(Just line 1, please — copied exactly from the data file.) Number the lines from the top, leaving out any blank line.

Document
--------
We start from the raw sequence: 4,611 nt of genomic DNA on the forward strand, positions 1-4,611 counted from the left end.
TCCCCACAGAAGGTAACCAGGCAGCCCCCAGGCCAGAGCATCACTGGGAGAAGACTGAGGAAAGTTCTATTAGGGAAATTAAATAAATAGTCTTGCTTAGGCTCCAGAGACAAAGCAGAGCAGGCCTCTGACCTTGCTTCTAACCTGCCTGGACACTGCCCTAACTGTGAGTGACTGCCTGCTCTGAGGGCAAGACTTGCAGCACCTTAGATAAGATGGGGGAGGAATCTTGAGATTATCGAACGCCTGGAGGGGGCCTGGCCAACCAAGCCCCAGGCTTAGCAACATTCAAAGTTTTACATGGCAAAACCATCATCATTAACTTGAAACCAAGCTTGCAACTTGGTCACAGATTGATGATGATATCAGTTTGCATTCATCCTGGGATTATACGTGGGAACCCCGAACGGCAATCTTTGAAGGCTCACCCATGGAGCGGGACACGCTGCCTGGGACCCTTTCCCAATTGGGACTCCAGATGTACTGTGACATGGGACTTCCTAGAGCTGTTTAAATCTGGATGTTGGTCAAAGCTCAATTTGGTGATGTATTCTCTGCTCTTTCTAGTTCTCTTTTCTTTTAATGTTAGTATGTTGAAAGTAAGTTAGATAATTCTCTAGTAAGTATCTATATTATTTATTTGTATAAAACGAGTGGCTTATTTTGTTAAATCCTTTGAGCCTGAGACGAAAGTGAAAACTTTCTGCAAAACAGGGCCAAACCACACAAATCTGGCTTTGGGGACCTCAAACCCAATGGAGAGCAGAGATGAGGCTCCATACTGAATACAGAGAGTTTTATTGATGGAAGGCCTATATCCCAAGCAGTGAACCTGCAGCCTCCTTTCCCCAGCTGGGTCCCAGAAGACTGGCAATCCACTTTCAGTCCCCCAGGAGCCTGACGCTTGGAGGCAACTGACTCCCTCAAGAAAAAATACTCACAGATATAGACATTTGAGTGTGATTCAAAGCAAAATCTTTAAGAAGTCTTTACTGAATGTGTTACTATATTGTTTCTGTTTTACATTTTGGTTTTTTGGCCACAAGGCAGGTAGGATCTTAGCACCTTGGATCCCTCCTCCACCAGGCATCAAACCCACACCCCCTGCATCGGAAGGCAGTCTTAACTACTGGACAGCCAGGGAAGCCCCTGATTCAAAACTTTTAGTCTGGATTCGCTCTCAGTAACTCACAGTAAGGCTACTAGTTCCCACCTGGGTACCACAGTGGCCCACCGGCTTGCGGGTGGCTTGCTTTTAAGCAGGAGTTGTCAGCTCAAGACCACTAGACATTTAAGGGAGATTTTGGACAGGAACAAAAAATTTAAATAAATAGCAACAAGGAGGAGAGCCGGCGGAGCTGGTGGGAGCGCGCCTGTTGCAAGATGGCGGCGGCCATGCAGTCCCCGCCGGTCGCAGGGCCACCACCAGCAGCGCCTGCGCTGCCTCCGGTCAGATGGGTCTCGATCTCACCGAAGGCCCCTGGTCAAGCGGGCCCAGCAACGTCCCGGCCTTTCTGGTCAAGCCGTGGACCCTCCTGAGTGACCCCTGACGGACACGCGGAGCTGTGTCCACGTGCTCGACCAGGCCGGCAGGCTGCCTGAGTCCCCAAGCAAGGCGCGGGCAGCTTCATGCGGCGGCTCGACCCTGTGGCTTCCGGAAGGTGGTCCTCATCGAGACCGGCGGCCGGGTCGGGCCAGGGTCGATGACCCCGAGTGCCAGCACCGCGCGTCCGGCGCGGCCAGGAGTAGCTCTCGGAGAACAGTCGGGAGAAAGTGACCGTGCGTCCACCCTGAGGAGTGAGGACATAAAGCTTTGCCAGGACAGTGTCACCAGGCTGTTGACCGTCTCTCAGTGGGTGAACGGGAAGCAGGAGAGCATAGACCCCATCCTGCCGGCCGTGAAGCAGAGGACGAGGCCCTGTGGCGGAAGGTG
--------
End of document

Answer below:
We start from the raw sequence: 4,611 nt of genomic DNA on the forward strand, positions 1-4,611 counted from the left end.